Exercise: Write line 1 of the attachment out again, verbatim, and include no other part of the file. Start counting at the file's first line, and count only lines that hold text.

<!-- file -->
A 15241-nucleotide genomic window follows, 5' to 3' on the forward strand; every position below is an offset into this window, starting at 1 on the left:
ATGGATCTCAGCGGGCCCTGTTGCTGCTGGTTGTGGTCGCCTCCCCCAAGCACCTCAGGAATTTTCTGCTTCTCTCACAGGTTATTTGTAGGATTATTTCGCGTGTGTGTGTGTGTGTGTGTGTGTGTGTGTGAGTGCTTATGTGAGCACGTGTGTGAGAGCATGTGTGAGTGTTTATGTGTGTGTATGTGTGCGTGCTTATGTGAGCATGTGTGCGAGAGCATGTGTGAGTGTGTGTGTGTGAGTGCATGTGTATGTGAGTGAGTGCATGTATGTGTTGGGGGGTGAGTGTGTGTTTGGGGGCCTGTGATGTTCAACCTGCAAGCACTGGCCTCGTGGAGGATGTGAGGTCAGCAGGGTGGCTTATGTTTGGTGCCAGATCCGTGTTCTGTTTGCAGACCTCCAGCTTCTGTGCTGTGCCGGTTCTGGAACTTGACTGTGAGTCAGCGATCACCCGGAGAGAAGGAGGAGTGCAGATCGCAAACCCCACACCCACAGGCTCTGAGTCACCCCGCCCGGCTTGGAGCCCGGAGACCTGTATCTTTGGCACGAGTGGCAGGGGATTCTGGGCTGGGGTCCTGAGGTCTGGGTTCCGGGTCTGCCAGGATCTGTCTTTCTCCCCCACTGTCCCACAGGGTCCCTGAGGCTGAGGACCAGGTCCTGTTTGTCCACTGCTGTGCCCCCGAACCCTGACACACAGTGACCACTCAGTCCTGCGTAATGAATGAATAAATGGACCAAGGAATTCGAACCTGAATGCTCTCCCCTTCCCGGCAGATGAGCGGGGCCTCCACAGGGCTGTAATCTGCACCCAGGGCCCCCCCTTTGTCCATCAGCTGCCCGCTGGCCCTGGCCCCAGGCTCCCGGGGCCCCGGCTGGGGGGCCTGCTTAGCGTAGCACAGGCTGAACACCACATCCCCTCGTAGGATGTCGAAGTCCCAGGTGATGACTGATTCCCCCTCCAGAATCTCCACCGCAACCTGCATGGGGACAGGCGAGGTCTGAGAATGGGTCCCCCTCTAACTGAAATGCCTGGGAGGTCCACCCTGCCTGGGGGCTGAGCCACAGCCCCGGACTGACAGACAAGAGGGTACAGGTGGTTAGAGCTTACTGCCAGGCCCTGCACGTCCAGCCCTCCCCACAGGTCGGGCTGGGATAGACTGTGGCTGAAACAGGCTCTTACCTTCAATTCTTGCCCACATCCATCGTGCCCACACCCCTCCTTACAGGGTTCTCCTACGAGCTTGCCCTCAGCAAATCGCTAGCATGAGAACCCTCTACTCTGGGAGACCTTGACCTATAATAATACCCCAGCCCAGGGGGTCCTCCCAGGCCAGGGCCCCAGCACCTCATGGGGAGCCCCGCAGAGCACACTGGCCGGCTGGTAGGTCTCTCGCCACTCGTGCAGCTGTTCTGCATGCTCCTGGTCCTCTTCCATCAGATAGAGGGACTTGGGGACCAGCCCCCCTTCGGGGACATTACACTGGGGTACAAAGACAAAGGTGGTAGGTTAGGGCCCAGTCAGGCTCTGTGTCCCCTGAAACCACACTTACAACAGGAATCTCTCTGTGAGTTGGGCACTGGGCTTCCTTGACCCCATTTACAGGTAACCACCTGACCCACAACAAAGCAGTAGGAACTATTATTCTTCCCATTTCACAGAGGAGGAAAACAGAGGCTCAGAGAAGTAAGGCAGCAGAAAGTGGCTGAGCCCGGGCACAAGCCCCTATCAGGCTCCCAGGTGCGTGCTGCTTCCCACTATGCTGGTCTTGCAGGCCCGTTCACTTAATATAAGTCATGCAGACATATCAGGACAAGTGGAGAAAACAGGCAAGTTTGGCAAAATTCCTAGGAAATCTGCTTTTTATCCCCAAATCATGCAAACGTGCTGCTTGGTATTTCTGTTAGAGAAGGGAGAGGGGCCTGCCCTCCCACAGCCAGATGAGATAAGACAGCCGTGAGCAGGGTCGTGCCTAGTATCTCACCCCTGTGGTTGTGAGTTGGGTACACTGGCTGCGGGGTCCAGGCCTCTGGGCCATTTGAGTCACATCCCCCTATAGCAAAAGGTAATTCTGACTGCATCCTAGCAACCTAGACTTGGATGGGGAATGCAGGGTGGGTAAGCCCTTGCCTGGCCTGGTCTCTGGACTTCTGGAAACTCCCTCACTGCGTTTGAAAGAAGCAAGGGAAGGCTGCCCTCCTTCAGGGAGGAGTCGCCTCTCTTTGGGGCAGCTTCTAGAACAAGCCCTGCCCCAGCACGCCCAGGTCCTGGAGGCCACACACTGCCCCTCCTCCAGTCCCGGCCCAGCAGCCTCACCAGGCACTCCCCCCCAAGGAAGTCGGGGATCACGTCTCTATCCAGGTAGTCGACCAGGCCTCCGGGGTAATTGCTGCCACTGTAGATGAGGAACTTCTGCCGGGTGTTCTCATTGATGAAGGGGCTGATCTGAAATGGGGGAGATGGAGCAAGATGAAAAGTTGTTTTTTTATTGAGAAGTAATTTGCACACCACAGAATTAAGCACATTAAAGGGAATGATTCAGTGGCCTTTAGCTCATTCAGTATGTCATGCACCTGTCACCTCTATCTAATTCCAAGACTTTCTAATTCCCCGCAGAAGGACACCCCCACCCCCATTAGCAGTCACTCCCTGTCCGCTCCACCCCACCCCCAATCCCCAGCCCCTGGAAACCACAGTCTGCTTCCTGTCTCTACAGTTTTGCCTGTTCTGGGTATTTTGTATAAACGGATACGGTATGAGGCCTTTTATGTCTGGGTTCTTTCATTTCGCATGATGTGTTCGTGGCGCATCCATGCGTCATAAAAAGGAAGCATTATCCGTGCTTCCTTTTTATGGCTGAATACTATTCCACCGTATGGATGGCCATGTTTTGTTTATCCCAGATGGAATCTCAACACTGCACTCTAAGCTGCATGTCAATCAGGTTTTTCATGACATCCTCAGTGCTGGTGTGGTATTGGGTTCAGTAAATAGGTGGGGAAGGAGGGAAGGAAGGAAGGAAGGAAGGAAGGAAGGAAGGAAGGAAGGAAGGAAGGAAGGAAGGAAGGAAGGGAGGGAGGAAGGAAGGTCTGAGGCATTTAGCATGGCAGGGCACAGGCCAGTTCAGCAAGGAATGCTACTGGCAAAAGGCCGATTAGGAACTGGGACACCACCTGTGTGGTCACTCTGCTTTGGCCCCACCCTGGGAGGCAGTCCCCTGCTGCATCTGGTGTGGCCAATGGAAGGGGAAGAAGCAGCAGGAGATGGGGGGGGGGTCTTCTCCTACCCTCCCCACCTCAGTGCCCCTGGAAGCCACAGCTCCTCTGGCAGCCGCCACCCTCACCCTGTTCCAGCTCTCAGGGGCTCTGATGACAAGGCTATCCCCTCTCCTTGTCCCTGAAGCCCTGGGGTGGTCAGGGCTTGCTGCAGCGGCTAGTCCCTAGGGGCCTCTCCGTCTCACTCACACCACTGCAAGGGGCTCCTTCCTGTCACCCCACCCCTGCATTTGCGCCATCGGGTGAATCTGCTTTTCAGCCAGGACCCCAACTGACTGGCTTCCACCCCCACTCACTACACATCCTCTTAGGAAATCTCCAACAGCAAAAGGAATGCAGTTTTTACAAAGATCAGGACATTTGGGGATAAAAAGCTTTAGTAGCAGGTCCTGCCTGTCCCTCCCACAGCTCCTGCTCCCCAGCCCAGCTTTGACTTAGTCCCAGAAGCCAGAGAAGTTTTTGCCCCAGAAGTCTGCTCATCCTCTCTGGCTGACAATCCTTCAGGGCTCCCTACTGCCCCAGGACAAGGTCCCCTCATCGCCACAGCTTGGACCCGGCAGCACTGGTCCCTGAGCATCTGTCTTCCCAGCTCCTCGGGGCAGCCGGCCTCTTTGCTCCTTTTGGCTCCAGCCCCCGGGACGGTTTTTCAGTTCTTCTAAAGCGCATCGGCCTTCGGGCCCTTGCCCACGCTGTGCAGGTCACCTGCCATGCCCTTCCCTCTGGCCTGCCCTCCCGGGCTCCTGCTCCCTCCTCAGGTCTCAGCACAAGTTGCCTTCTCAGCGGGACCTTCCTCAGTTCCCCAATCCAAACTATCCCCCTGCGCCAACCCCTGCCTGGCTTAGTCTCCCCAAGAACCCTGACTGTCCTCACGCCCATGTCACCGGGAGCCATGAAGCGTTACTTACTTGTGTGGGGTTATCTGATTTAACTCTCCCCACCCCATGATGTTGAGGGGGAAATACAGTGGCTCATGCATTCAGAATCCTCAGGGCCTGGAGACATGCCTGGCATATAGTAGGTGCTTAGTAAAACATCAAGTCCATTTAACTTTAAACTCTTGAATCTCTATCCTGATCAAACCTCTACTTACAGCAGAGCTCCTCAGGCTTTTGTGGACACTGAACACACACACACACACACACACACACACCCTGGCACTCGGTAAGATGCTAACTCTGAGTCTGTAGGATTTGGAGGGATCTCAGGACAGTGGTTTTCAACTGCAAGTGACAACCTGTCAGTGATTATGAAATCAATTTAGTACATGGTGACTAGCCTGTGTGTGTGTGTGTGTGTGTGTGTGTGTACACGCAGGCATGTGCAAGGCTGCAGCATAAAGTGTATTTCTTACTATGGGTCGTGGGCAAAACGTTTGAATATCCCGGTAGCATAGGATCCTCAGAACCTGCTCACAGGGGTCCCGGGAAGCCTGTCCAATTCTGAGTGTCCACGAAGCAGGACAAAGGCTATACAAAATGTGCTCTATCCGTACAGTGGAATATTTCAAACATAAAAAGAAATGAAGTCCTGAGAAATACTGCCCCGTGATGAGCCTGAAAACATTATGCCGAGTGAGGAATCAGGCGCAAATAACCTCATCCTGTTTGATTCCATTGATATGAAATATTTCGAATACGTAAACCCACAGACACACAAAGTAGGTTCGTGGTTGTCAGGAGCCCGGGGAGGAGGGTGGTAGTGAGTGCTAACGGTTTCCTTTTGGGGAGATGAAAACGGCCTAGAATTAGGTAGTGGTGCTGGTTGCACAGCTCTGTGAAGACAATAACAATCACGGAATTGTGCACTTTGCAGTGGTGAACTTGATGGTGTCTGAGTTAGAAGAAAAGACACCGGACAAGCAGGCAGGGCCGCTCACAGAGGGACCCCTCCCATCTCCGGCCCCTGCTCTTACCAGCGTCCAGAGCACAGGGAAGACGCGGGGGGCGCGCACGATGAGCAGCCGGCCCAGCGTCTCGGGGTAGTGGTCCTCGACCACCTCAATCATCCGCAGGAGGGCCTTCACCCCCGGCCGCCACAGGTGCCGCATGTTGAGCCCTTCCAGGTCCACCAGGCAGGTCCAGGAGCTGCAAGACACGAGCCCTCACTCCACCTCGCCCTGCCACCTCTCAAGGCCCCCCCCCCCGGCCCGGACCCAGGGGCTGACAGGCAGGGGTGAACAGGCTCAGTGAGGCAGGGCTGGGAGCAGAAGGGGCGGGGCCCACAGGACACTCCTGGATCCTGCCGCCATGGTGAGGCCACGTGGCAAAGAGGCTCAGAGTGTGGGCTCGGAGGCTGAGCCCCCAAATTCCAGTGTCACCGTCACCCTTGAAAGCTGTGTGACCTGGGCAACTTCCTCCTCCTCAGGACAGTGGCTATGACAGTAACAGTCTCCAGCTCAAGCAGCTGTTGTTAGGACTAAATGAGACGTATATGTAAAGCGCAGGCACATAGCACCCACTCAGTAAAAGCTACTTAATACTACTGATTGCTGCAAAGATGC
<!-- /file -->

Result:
A 15241-nucleotide genomic window follows, 5' to 3' on the forward strand; every position below is an offset into this window, starting at 1 on the left: